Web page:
"Captain!" you cried again, but he did not hear you.  Then the Rag Doll
bent her face to his, in the twilight, though she could not speak.  A
glimmer of recognition blazed for a moment, but faded in the Captain’s

"He’s tired marching, I guess," said Lizbeth.

"’Sh!" you said.  "He’s dying."

You bent lower to feel his fluttering pulse.  You placed your ear to the
cross of honor, rusted, on his breast.  His heart was silent.  And so he
died—on the battlefield, his musket at his side, his heels together, his
little fingers just touching the seams of his pantaloons.


Every evening at half-past six there was a sound of footsteps on the
front porch. You ran, you and Lizbeth, and by the time you had reached
the door it opened suddenly from without, and you each had a leg of
Father.  Mother was just behind you in the race, and though she did not
shout or dance, or pull his coat or seize his bundles, she won his first
kiss, so that you and Lizbeth came in second after all.

"Hello, Buster!" he would sing out to you, so that you cried, "My name
ain’t Buster—it’s Harry," at which he would be mightily surprised.  But
he always called Lizbeth by her right name.

"Well, Lizbeth," he would say, kneeling, for you had pulled him down to
you, bundles and all, and Lizbeth would cuddle down into his arms and



"Why, Father, now what do you think? My Sally doll has got the measles

"No!  You don’t say?"

And "Father!" you would yell into his other ear, for while Lizbeth used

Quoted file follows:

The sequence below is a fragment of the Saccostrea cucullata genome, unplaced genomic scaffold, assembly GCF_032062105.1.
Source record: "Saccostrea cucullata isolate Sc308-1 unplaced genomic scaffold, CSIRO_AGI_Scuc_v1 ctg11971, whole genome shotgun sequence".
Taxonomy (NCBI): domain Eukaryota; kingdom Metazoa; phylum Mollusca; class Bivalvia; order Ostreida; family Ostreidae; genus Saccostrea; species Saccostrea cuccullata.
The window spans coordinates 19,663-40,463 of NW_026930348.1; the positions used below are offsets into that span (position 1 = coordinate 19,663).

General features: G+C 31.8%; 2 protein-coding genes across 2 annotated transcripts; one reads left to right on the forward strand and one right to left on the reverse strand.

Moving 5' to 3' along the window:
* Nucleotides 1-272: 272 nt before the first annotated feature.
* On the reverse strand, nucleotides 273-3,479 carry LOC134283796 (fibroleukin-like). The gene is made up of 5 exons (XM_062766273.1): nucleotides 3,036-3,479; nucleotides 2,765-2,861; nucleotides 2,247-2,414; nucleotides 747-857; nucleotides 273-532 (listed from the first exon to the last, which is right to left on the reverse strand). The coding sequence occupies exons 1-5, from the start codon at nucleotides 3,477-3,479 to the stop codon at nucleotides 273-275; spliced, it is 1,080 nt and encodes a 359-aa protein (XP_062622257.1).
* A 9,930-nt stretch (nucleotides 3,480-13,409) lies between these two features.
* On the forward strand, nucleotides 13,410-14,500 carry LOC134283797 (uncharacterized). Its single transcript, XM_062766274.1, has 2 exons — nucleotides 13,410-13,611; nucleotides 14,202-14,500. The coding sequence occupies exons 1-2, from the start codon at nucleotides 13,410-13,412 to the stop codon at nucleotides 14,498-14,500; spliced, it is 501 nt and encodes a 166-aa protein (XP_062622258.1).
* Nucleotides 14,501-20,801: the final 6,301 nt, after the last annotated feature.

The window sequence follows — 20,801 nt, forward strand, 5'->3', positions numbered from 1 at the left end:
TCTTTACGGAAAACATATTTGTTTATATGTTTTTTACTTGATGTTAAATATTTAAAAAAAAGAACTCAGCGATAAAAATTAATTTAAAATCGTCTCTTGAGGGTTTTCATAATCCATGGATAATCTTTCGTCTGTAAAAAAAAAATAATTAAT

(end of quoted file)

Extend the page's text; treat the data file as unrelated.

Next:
one, you always used the other—using one by two persons at the same time
being strictly forbidden.


"Yes, my son.

"The Jones boy was here to-day and—and—and he said—why, now, he said—"

"_Fa_-ther" (it was Lizbeth talking into _her_ ear now), "do you think
my Sally doll—"

It was Mother who rescued Father and his bundles at last and carried you
off to supper, and when your mouth was not too full you finished telling
him what the Jones boy said, and he listened gravely, and prescribed for
the Sally doll.  Though he came home like that every night except Sunday
in all the year, you always had something new to tell him in both ears,
and it was always, to all appearances, the most wonderful thing he had
ever heard.

But now and then there were times when you did not yearn for the sound
of Father’s footsteps on the porch.

"Wait till Father comes home and Mother tells him what a bad, bad boy
you have been!"

"I don’t care," you whispered, defiantly, all to yourself, scowling out
of the window, but "Tick-tock, tick-tock" went the clock on the
mantel-shelf—"Tick-tock, tick-tock"—more loudly, more swiftly than you
had ever heard it tick before.  Still you were brave in the broad light
of day, and if sun and breeze and bird-songs but held out long enough,
Mother might forget.  You flattened your nose against the pane.  There
was a dicky-bird hopping on the apple-boughs outside.  You heard him
twittering.  If you were only a bird, now, instead of a little boy.
Birds were so happy and free.  Nobody ever made them stay in-doors on an
afternoon made for play.  If only a fairy godmother would come in a gold
coach and turn you into a bird.  Then you would fly away, miles and
miles, and when they looked for you, at half-past six, you would be
chirping in some cherry-tree.

"Tick-tock, tick-tock—whir-r-r!  One! Two!  Three!  Four!  Five!" struck
the clock on the mantel-shelf.  The bright day was running away from
you, leaving you far behind to be caught, at half-past six—caught and

But Father might not come home to supper to-night!  Once he did not.  At
the thought the sun lay warm upon your cheek, and you rapped on the pane
bravely at the dicky-bird outside.  The bird flew away.

"Tick-tock, tick-tock, tick-tock, tick-tock."

Swiftly the day passed.  Terribly fell the black night, fastening its
shadows on you and all the world.  Grimly Mother passed you, without a